My mother and I recently walked together along a corridor that connects the parking garage to the main elevators of St. Francis Hospital in Peoria, Illinois. It's an ordinary walkway, and yet it holds extraordinary memories for each of us.
My mom was diagnosed with breast cancer at the age of 44. When her cancer recurred, she walked this route to her radiation treatments and chemotherapy appointments. It was 1976. She was told not to expect too much.
She remembers the walkway as a lonely place. During the years she made her weekly visits, she cannot recall ever seeing another person in there. On some days, the elevator seemed to recede endlessly before her like an unattainable mirage.
I walked this path to visit my mother during her hospitalizations, ferrying my homework back and forth over its tiled surface. I remember the walkway as a place of bad lighting. My scared teenage face stared back at me from the windows' black mirrors.
Three years later I was diagnosed with cancer myself -- bladder cancer -- and whatever discussion I might have had with my mom about the curiously depressing aspects of the parking garage walkway yielded to graver concerns. These were mostly unvoiced.
After I became a cancer patient, mom and I became mute around each other. I stopped asking about her health and rebuffed her inquiries about mine. And yet, there seemed little else to talk about.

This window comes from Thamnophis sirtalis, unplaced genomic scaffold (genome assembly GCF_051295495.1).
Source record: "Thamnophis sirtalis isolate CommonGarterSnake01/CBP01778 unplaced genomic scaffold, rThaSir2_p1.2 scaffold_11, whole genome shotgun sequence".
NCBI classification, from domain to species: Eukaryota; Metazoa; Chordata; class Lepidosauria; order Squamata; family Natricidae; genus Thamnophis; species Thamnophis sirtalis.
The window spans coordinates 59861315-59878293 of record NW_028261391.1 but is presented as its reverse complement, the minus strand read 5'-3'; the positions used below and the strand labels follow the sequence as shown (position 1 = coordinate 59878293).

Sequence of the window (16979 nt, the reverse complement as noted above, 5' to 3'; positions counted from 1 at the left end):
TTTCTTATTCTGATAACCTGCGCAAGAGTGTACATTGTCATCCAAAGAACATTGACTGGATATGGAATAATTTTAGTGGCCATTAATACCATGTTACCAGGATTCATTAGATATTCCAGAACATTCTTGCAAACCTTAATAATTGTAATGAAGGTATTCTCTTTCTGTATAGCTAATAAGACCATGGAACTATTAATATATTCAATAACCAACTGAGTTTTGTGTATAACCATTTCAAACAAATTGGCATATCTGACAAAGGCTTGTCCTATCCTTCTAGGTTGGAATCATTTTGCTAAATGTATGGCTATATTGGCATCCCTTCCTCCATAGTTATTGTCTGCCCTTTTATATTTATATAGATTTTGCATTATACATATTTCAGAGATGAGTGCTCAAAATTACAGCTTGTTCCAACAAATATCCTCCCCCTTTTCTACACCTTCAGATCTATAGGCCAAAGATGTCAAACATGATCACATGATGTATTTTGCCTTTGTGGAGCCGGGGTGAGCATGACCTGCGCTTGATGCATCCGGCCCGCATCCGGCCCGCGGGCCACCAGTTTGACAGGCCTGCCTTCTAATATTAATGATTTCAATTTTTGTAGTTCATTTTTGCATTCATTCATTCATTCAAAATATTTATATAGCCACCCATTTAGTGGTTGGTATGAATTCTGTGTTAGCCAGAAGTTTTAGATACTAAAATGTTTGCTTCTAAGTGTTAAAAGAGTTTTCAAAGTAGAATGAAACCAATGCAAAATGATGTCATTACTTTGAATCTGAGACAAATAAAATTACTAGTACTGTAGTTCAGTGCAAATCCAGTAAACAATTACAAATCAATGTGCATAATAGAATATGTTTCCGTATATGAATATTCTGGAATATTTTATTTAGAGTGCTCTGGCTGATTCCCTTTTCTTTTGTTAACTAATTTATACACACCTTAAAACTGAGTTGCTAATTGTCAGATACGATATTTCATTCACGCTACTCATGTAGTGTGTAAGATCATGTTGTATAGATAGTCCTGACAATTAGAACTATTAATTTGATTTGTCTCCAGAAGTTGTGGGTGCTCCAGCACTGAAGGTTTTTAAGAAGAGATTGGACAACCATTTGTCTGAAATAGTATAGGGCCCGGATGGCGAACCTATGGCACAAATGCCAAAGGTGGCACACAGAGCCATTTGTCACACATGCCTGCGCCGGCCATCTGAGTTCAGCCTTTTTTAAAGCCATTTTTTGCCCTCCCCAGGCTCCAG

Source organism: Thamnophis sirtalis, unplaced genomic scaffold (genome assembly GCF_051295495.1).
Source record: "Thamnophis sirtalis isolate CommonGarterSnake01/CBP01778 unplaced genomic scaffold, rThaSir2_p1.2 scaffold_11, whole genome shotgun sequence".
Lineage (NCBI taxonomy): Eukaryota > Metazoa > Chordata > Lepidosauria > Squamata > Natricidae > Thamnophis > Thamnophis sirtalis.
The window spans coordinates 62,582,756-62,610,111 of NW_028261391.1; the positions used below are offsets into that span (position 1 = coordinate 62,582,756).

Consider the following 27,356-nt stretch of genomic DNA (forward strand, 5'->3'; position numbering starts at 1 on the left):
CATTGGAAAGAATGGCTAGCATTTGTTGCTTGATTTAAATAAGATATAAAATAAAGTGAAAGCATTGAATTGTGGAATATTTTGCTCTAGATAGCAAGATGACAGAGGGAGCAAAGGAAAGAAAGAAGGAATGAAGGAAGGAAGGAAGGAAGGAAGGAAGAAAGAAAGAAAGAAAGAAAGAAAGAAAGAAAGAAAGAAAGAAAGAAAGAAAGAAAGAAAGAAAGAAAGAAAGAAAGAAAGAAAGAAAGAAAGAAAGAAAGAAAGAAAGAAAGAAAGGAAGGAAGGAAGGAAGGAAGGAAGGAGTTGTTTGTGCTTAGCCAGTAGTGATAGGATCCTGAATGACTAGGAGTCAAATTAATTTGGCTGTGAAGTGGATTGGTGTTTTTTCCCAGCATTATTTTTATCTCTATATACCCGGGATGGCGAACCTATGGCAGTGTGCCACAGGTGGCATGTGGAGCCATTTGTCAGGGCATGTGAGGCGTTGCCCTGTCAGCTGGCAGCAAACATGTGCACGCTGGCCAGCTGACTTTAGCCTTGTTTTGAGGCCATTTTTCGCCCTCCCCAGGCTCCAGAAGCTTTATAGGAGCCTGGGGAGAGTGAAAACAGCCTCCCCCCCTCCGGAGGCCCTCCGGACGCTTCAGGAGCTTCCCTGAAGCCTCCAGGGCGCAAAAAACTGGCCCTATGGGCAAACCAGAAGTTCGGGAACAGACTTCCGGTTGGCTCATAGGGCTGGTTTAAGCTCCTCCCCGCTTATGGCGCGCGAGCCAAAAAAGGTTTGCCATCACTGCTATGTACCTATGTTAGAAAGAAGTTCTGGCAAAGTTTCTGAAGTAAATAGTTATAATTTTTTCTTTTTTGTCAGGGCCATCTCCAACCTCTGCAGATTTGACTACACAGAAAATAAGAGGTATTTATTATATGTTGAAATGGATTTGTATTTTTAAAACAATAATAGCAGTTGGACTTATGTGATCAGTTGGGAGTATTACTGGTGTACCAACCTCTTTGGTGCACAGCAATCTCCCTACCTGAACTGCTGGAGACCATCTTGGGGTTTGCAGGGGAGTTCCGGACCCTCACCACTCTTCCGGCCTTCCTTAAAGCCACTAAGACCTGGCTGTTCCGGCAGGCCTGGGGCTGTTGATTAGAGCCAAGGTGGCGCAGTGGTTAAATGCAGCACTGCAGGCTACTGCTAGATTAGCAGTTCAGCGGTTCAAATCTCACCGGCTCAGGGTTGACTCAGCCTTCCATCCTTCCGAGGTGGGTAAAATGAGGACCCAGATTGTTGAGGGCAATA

My mother and I gradually found a language to speak about our shared experience of cancer -- but the prerequisite for that dialogue was years of good check-ups for both of us. And the birth of a social movement.
In the early 1990s, the women's breast cancer movement succeeded in breaking the silence around a disease that had been shrouded in whispers. Cancer survivors began to speak out frankly about their treatments, their altered bodies, and their fears and hopes for the future. They told their stories. In so doing, they opened up a space for conversations of all kinds -- even those between mothers and daughters.
Cancer activists also began asking questions about possible environmental links to cancer. Why were increasing numbers of children and young adults developing cancer? Why were cancer rates higher in some communities than others? How does exposure to pollutants affect cancer risk? What about pesticides used on lawns and gardens?
Emerging scientific research shows us that these questions are important ones. Over the last decade, we've learned a lot about the role of the environment in the story of cancer.
We know that small amounts of chemical contaminants can sometimes be harmful -- especially when exposures occur in early life and especially when chemical agents mimic our hormones. We know that mixtures of pollutants can have magnified effects. The cumulative impact of multiple exposures over a lifetime seems to matter.